Wed. Nov 4th, 2020
Gay Marriage, Religion and the Court

To the Editor:

Re “Thomas and Alito Raise Doubts on Same-Sex Marriage Ruling” (news article, Oct. 6):

Without a hint of irony, Justice Clarence Thomas, addressing gay marriage in an opinion joined by Justice Samuel Alito, wrote that “those with sincerely held religious beliefs concerning marriage will find it increasingly difficult to participate in society.” The justices ignore the history of marginalization of L.G.B.T.Q. people in this country in every area of life from marriage equality to adoption to health care benefits.

Their concern that those who oppose gay marriage will be perceived as bigots without acknowledgment of the history of deadly bias against those in the L.G.B.T.Q. community is stunning. These justices’ inability to comprehend that those with religious beliefs can practice for themselves without taking away rights from other individuals indicates a deficit of both empathy as well as an inability to appreciate the rights of others outside their worldview.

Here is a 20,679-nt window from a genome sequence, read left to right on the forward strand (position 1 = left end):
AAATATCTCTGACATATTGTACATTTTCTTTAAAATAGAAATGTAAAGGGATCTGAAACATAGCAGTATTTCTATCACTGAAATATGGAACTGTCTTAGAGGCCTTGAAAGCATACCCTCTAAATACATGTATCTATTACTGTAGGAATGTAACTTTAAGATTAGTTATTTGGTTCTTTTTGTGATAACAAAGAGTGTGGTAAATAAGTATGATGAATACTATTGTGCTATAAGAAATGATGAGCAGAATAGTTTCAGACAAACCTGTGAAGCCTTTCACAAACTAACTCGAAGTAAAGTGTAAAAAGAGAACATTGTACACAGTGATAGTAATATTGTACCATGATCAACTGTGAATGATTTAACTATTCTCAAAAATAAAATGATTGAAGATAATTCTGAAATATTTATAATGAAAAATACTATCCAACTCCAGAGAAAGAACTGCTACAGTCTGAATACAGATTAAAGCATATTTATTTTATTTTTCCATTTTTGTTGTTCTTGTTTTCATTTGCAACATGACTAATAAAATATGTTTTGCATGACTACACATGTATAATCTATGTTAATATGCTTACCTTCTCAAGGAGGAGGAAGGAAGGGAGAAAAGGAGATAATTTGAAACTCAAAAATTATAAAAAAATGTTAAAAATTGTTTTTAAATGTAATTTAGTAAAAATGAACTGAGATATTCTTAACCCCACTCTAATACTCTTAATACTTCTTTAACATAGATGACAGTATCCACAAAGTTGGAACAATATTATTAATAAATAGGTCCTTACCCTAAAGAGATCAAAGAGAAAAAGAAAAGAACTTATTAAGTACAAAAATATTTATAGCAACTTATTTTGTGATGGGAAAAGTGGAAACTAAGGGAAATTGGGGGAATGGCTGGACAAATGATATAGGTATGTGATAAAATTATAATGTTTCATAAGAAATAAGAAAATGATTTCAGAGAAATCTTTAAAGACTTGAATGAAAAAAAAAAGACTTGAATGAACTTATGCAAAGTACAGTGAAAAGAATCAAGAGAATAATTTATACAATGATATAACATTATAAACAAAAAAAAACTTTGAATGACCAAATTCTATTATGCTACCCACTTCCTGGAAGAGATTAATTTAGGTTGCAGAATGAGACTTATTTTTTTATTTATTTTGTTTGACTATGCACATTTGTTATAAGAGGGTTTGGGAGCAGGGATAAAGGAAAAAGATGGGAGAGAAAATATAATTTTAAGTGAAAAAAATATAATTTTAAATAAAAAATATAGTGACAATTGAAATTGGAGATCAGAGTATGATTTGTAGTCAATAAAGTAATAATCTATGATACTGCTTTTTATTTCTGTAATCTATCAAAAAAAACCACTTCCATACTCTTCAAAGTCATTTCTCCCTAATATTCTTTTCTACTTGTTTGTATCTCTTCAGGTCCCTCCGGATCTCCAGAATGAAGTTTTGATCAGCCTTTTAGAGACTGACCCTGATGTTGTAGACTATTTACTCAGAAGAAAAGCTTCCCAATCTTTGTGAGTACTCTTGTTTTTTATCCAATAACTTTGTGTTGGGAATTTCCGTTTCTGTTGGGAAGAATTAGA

Elaine Edelman
East Brunswick, N.J.

To the Editor:

Dear Justices Thomas and Alito:

You are the ones stigmatizing people of faith. Since when does religious freedom apply only to a subset of Christians? I am a religious Jew, but I don’t expect others to be prohibited from eating cheeseburgers or working on Jewish holidays. Likewise, no one is forcing Christians to have abortions or get married to someone of the same sex. They even have the benefit of Christmas being a national holiday.

The Supreme Court is responsible for protecting the constitutional rights of all Americans, even the ones who do not share the personal faith of its justices. Please don’t abandon the rest of us.

Janet Gordon
San Francisco

Facebook Comments

Leave a Reply

Translate »

This website uses cookies. By continuing to use this site, you accept our use of cookies.  Learn more

Share This